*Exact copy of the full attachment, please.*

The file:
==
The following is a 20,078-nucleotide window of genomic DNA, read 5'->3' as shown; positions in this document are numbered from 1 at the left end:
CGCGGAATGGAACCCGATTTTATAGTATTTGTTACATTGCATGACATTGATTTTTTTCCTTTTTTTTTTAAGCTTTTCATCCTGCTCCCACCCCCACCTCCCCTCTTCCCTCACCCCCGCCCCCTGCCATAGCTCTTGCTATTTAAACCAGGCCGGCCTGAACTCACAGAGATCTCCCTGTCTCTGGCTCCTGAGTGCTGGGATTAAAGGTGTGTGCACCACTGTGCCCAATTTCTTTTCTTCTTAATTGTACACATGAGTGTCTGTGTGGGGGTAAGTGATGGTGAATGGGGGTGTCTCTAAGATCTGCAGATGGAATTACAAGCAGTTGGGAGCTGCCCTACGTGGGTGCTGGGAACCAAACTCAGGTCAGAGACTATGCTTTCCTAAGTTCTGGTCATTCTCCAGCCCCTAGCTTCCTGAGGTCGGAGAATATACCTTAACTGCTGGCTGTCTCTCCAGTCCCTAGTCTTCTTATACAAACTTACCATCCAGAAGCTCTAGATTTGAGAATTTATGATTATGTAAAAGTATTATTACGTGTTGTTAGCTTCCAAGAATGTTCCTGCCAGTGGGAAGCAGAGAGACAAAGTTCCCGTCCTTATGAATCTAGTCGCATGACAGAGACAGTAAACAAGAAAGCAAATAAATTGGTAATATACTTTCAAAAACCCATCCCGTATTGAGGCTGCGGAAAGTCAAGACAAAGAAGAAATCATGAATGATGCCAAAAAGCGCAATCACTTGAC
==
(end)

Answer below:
The following is a 20,078-nucleotide window of genomic DNA, read 5'->3' as shown; positions in this document are numbered from 1 at the left end:
CGCGGAATGGAACCCGATTTTATAGTATTTGTTACATTGCATGACATTGATTTTTTTCCTTTTTTTTTTAAGCTTTTCATCCTGCTCCCACCCCCACCTCCCCTCTTCCCTCACCCCCGCCCCCTGCCATAGCTCTTGCTATTTAAACCAGGCCGGCCTGAACTCACAGAGATCTCCCTGTCTCTGGCTCCTGAGTGCTGGGATTAAAGGTGTGTGCACCACTGTGCCCAATTTCTTTTCTTCTTAATTGTACACATGAGTGTCTGTGTGGGGGTAAGTGATGGTGAATGGGGGTGTCTCTAAGATCTGCAGATGGAATTACAAGCAGTTGGGAGCTGCCCTACGTGGGTGCTGGGAACCAAACTCAGGTCAGAGACTATGCTTTCCTAAGTTCTGGTCATTCTCCAGCCCCTAGCTTCCTGAGGTCGGAGAATATACCTTAACTGCTGGCTGTCTCTCCAGTCCCTAGTCTTCTTATACAAACTTACCATCCAGAAGCTCTAGATTTGAGAATTTATGATTATGTAAAAGTATTATTACGTGTTGTTAGCTTCCAAGAATGTTCCTGCCAGTGGGAAGCAGAGAGACAAAGTTCCCGTCCTTATGAATCTAGTCGCATGACAGAGACAGTAAACAAGAAAGCAAATAAATTGGTAATATACTTTCAAAAACCCATCCCGTATTGAGGCTGCGGAAAGTCAAGACAAAGAAGAAATCATGAATGATGCCAAAAAGCGCAATCACTTGAC